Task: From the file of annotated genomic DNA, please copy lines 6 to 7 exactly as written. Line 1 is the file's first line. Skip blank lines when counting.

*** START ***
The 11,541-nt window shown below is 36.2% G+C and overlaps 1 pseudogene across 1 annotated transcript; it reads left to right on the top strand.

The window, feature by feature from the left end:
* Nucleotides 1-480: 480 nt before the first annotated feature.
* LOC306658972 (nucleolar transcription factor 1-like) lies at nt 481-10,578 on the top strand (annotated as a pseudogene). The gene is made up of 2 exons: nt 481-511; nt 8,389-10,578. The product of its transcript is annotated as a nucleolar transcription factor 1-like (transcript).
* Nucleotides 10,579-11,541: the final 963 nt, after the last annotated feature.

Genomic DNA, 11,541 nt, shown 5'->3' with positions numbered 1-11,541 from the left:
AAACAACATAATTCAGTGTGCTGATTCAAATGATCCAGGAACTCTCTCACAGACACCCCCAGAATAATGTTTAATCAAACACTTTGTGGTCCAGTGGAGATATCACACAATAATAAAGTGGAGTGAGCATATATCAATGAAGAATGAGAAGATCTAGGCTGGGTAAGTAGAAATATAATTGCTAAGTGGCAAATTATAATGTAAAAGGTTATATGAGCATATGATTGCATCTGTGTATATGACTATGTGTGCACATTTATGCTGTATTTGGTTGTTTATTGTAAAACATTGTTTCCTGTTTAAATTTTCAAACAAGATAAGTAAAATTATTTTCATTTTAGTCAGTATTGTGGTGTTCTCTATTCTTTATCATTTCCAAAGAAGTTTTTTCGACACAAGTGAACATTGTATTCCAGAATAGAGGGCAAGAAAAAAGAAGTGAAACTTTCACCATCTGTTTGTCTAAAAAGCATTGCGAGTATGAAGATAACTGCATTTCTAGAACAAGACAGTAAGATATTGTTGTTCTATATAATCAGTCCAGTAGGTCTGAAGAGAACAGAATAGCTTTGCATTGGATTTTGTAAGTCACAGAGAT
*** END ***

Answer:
Genomic DNA, 11,541 nt, shown 5'->3' with positions numbered 1-11,541 from the left:
AAACAACATAATTCAGTGTGCTGATTCAAATGATCCAGGAACTCTCTCACAGACACCCCCAGAATAATGTTTAATCAAACACTTTGTGGTCCAGTGGAGATATCACACAATAATAAAGTGGAGTGAGCATATATCAATGAAGAATGAGAAGATCTAGGCTGGGTAAGTAGAAATATAATTGCTAAGTGGCAAATTATAATGTAAAAGGTTATATGAGCATATGATTGCATCTGTGTATATGACTATGTGTGCACATTTATGCTGTATTTGGTTGTTTATTGTAAAACATTGTTTCCTGTTTAAATTTTCAAACAAGATAAGTAAAATTATTTTCATTTTAGTCAGTATTGTGGTGTTCTCTATTCTTTATCATTTCCAAAGAAGTTTTTTCGACACAAGTGAACATTGTATTCCAGAATAGAGGGCAAGAAAAAAGAAGTGAAACTTTCACCATCTGTTTGTCTAAAAAGCATTGCGAGTATGAAGATAACTGCATTTCTAGAACAAGACAGTAAGATATTGTTGTTCTATATAATCAGTCCAGTAGGTCTGAAGAGAACAGAATAGCTTTGCATTGGATTTTGTAAGTCACAGAGAT